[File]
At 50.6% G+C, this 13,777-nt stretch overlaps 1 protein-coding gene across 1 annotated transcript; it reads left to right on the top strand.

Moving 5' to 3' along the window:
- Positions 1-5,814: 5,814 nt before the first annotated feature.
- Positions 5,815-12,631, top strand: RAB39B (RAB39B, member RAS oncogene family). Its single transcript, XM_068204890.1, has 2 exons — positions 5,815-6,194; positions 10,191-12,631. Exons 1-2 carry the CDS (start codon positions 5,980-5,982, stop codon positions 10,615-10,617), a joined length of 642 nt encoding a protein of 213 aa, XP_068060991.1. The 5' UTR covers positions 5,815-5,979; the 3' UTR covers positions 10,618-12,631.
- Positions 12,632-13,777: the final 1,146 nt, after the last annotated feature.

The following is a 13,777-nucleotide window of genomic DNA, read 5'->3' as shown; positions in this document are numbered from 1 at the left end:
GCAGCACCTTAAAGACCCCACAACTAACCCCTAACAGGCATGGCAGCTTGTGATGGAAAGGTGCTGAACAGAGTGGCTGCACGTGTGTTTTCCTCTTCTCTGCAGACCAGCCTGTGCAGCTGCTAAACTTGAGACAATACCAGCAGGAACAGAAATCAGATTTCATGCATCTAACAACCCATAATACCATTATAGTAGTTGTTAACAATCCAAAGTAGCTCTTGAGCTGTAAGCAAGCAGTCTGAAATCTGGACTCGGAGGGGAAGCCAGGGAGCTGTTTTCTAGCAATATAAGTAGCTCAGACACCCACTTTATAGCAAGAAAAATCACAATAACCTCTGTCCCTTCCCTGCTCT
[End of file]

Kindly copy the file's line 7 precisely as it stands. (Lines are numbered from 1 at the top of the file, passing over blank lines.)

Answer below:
GCAGCACCTTAAAGACCCCACAACTAACCCCTAACAGGCATGGCAGCTTGTGATGGAAAGGTGCTGAACAGAGTGGCTGCACGTGTGTTTTCCTCTTCTCTGCAGACCAGCCTGTGCAGCTGCTAAACTTGAGACAATACCAGCAGGAACAGAAATCAGATTTCATGCATCTAACAACCCATAATACCATTATAGTAGTTGTTAACAATCCAAAGTAGCTCTTGAGCTGTAAGCAAGCAGTCTGAAATCTGGACTCGGAGGGGAAGCCAGGGAGCTGTTTTCTAGCAATATAAGTAGCTCAGACACCCACTTTATAGCAAGAAAAATCACAATAACCTCTGTCCCTTCCCTGCTCT